Four Things Michael Johnson Taught us About Cybersecurity
Cybersecurity tips from Michael Johnson, the Olympic champion who knows a thing or two about winning
Four-times Olympic gold medallist and champion sprinter Michael Johnson opened Infosecurity Europe 2023 to a packed-out keynote stage. It’s hard to believe this was over a month ago and I had the privilege of introducing this sporting legend.
Some may have wondered why an athlete was there to open the biggest gathering of the information security industry in Europe, and Johnson even joked to the audience that he definitely was not in the wrong place. His talk was gripping and passionate and once Johnson sounded the starting gun on his speech the overlap between his career and the cybersecurity world became clear.
Here is my top four things Michael Johnson taught us about cybersecurity:
1. Don’t Forget the Fundamentals
Through his story about training for the track and field competition Johnson spoke of how he disliked the weight training element. He loved running since he was a child, but the idea of lifting weights turned him off.
“I tried to avoid the fundamentals,” he said.
His attempts at becoming World Champion without lifting a single weight did not come to fruition and it wasn’t until he committed to the fundamentals that his dream was realised.
There were a lot of nodding heads in the Infosecurity Europe audience as the parallels between Michael’s story and the world of cybersecurity were blatant.
Without having the fundamentals in place, basic cyber hygiene for instance, it will be much harder, if not impossible, to successfully secure your organisation. Once you have the cybersecurity fundamentals in place it will be much easier to grow your organisation’s security maturity and stay on top of the threat landscape.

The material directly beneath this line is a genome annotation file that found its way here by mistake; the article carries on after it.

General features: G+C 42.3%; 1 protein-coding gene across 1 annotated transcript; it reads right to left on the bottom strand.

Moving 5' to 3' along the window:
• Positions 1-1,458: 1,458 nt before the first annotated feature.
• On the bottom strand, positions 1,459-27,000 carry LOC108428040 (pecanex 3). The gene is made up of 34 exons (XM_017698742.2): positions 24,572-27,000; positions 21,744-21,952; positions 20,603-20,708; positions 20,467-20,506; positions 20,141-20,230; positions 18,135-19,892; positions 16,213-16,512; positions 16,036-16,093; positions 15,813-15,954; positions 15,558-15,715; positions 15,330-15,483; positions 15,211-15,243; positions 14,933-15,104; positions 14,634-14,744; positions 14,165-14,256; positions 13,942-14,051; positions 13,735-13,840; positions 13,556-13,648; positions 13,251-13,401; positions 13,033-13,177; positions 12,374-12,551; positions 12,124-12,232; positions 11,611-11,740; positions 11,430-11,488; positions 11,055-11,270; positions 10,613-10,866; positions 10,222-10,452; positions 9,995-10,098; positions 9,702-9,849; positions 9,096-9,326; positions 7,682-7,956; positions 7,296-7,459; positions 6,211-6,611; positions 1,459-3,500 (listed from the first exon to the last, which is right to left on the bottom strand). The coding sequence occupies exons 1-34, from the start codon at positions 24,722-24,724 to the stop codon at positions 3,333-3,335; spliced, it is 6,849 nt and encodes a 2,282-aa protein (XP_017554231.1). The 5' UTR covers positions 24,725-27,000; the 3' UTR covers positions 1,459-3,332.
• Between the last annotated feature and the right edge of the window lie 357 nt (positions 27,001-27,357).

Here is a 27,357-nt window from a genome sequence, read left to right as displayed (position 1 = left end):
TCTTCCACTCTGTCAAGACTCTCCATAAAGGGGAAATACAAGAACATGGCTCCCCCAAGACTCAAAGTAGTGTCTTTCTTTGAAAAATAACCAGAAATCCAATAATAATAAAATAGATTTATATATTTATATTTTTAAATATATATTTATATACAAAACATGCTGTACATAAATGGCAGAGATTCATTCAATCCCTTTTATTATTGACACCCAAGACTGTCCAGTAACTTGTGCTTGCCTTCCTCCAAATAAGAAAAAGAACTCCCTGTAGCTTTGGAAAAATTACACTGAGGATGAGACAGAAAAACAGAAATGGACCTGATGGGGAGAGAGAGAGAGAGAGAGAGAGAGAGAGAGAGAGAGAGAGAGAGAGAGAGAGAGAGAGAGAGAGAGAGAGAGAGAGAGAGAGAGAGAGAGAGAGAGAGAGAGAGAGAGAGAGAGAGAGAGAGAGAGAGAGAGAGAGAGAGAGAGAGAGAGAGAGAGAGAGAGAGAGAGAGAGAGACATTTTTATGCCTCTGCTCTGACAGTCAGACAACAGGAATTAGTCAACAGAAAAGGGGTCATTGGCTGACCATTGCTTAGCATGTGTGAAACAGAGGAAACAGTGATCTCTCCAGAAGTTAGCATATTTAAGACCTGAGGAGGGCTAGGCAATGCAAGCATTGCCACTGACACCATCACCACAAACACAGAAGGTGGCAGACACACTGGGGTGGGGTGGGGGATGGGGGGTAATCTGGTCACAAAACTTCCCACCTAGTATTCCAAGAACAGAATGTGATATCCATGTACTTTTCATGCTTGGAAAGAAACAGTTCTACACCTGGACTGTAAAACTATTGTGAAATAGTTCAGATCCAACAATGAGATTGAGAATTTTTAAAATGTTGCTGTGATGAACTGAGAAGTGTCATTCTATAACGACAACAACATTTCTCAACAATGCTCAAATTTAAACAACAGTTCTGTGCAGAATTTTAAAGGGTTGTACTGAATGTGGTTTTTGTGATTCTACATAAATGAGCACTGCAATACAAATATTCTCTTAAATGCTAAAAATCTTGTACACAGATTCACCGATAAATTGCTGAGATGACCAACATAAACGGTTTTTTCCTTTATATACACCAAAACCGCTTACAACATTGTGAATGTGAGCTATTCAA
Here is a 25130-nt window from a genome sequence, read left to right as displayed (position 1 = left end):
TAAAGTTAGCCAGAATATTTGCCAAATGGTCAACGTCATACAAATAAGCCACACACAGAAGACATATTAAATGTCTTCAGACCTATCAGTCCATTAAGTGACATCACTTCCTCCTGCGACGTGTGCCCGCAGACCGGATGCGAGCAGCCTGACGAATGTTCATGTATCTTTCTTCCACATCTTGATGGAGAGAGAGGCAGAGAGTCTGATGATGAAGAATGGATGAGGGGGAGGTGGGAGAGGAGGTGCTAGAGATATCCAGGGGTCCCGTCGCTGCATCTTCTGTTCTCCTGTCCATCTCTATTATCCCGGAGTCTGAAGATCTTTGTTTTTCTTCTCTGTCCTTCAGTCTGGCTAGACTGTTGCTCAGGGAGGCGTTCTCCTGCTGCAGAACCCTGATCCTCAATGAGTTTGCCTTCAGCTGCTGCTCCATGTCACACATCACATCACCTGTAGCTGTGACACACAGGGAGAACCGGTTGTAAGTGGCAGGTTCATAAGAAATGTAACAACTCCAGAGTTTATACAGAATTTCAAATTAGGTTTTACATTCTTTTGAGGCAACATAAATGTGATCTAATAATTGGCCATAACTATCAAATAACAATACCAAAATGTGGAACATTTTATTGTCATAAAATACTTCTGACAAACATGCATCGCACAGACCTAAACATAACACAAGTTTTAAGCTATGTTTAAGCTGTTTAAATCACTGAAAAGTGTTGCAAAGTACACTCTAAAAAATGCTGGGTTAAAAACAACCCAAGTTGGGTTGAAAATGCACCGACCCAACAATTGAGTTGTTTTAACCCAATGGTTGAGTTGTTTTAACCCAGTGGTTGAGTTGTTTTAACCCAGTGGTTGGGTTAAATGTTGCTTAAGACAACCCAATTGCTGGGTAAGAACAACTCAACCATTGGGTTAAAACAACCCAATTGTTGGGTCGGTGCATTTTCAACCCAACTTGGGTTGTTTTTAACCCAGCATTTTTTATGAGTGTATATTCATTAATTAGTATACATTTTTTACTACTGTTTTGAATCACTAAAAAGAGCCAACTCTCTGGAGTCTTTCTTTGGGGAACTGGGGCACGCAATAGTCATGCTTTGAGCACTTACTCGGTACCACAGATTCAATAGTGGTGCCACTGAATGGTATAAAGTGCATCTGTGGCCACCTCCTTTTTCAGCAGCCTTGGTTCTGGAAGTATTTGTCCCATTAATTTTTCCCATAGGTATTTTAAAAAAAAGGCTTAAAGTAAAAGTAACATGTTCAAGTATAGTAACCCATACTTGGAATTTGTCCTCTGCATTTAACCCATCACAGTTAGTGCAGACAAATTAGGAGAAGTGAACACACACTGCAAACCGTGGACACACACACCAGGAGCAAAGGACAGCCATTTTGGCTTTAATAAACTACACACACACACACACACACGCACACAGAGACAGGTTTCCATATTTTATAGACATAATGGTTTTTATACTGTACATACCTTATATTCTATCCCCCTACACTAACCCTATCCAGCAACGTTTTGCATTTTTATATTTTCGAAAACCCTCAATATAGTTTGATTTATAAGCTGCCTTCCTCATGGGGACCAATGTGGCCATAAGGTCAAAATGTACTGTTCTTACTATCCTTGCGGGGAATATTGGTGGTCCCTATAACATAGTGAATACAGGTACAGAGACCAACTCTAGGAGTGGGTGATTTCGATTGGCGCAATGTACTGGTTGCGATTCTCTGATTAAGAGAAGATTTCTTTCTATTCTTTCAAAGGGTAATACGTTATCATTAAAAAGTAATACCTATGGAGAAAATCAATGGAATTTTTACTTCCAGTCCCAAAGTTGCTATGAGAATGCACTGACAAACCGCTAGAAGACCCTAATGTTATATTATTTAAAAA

“You have to commit and dedicate yourself to the things that are fundamental as much as the things that you’re good at,” Johnson said.
2. Know Yourself
Knowing yourself and how to optimise performance under pressure is another key to success, Johnson outlined.
For Johnson, that meant understanding what drove personal confidence and then putting himself in the best emotional and mental state to manage high-pressure situations.
It is clear how this translates to the cybersecurity environment. If we don’t know our own organisation - its strengths, and weaknesses, how it works, its core business objectives - then we are not able to successfully secure the most important assets.
As a CISO if you know what is driving the business you work in and what the CEO and Chairperson’s top priorities are, it will better allow you to have security-related conversations with them that resonate and lead to action.
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3. Prepare for the Unknown
You don’t know what your competitor is going to do once the start gun has fired but you can be prepared for their likely moves.
“It’s about understanding the challenge as best you can and arming yourself with as much insight as you can so you’re ready for the challenge next time it comes,” Johnson commented.
This is exactly how we in cybersecurity should continue to monitor the threat landscape, seek to understand how threat actors are behaving and ensure we are matching our most efficient competitors.
It is also hugely important to have a plan as to what to do when the unknown happens – which, if you speak with any cybersecurity professional, they’ll tell you it will. Have an incident response plan that is fit for purpose, know how your organisation can remediate quickly and, importantly, make sure you’re ready to take lessons learned from such incidents and implement them in the future.
4. Less is More
Michael Johnson’s famous gold running shoes, which took him to victory in the 200m and 400m gold medals at the 1996 Atlanta Olympics, were also relevant to the overlap with cybersecurity.
Speaking about the shoes, he said the development, in partnership with Nike, took him and his coach more than a year to work on. The aim was to have the lightest shoes on the track to drive him past his competitors.
It is tempting to add more “stuff,” Johnson reflected, but this is not always the right way to go.
It alludes to the idea of getting the fundamentals right once again but it’s worth looking at the tools available to the cybersecurity community. Walk around Infosecurity Europe and you’ll see a tool or service to solve all problems, but sometimes it is true that less is more.
Often cybersecurity practitioners invest in the latest, greatest solution without necessarily having the knowledge or resources to manage the technology to get the best results. Rather than adding to the security stack with equipment you may not be able to use, work with your suppliers to ensure the tools you already have are being used to their full potential.
Cybersecurity vendors will be more than willing to take the time to work with you to optimise what you already have before adding more.
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